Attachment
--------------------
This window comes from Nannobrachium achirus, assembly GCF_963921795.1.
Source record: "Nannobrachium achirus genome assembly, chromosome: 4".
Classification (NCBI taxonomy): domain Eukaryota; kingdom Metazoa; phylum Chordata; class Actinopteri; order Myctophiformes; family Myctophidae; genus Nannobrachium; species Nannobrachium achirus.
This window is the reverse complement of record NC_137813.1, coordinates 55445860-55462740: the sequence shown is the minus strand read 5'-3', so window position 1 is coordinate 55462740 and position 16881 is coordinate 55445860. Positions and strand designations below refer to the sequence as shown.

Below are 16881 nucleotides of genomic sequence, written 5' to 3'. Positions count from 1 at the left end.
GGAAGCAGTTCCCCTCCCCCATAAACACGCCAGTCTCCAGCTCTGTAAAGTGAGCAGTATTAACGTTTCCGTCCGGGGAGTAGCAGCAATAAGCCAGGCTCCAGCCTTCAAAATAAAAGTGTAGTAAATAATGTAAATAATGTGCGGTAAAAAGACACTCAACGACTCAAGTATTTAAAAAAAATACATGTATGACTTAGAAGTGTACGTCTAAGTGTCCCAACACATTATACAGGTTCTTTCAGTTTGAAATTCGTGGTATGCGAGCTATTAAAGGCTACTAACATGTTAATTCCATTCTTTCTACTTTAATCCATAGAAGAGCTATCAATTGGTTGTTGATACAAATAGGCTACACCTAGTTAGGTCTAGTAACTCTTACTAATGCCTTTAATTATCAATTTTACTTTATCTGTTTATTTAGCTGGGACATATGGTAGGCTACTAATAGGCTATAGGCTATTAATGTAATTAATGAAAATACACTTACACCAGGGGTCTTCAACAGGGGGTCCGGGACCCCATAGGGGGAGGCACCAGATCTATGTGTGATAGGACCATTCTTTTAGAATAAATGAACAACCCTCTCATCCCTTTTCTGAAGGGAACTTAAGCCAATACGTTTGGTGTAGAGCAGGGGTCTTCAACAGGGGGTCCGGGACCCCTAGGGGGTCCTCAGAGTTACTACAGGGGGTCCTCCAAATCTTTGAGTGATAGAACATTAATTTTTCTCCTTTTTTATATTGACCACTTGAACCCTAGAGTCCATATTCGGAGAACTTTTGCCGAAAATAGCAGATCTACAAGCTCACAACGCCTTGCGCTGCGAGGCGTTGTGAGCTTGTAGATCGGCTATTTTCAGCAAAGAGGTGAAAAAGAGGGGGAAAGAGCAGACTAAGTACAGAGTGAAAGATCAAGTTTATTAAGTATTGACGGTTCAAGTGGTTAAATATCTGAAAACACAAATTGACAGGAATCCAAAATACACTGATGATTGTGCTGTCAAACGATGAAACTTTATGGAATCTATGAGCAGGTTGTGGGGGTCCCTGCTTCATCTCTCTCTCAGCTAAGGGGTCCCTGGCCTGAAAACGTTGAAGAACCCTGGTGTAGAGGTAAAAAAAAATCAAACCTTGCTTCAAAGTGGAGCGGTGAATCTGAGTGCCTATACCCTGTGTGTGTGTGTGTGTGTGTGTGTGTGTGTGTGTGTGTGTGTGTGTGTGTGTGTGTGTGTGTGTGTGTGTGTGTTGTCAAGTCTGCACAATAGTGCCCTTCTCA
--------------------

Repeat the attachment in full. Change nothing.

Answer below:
This window comes from Nannobrachium achirus, assembly GCF_963921795.1.
Source record: "Nannobrachium achirus genome assembly, chromosome: 4".
Classification (NCBI taxonomy): domain Eukaryota; kingdom Metazoa; phylum Chordata; class Actinopteri; order Myctophiformes; family Myctophidae; genus Nannobrachium; species Nannobrachium achirus.
This window is the reverse complement of record NC_137813.1, coordinates 55445860-55462740: the sequence shown is the minus strand read 5'-3', so window position 1 is coordinate 55462740 and position 16881 is coordinate 55445860. Positions and strand designations below refer to the sequence as shown.

Below are 16881 nucleotides of genomic sequence, written 5' to 3'. Positions count from 1 at the left end.
GGAAGCAGTTCCCCTCCCCCATAAACACGCCAGTCTCCAGCTCTGTAAAGTGAGCAGTATTAACGTTTCCGTCCGGGGAGTAGCAGCAATAAGCCAGGCTCCAGCCTTCAAAATAAAAGTGTAGTAAATAATGTAAATAATGTGCGGTAAAAAGACACTCAACGACTCAAGTATTTAAAAAAAATACATGTATGACTTAGAAGTGTACGTCTAAGTGTCCCAACACATTATACAGGTTCTTTCAGTTTGAAATTCGTGGTATGCGAGCTATTAAAGGCTACTAACATGTTAATTCCATTCTTTCTACTTTAATCCATAGAAGAGCTATCAATTGGTTGTTGATACAAATAGGCTACACCTAGTTAGGTCTAGTAACTCTTACTAATGCCTTTAATTATCAATTTTACTTTATCTGTTTATTTAGCTGGGACATATGGTAGGCTACTAATAGGCTATAGGCTATTAATGTAATTAATGAAAATACACTTACACCAGGGGTCTTCAACAGGGGGTCCGGGACCCCATAGGGGGAGGCACCAGATCTATGTGTGATAGGACCATTCTTTTAGAATAAATGAACAACCCTCTCATCCCTTTTCTGAAGGGAACTTAAGCCAATACGTTTGGTGTAGAGCAGGGGTCTTCAACAGGGGGTCCGGGACCCCTAGGGGGTCCTCAGAGTTACTACAGGGGGTCCTCCAAATCTTTGAGTGATAGAACATTAATTTTTCTCCTTTTTTATATTGACCACTTGAACCCTAGAGTCCATATTCGGAGAACTTTTGCCGAAAATAGCAGATCTACAAGCTCACAACGCCTTGCGCTGCGAGGCGTTGTGAGCTTGTAGATCGGCTATTTTCAGCAAAGAGGTGAAAAAGAGGGGGAAAGAGCAGACTAAGTACAGAGTGAAAGATCAAGTTTATTAAGTATTGACGGTTCAAGTGGTTAAATATCTGAAAACACAAATTGACAGGAATCCAAAATACACTGATGATTGTGCTGTCAAACGATGAAACTTTATGGAATCTATGAGCAGGTTGTGGGGGTCCCTGCTTCATCTCTCTCTCAGCTAAGGGGTCCCTGGCCTGAAAACGTTGAAGAACCCTGGTGTAGAGGTAAAAAAAAATCAAACCTTGCTTCAAAGTGGAGCGGTGAATCTGAGTGCCTATACCCTGTGTGTGTGTGTGTGTGTGTGTGTGTGTGTGTGTGTGTGTGTGTGTGTGTGTGTGTGTGTGTGTGTGTGTGTGTTGTCAAGTCTGCACAATAGTGCCCTTCTCA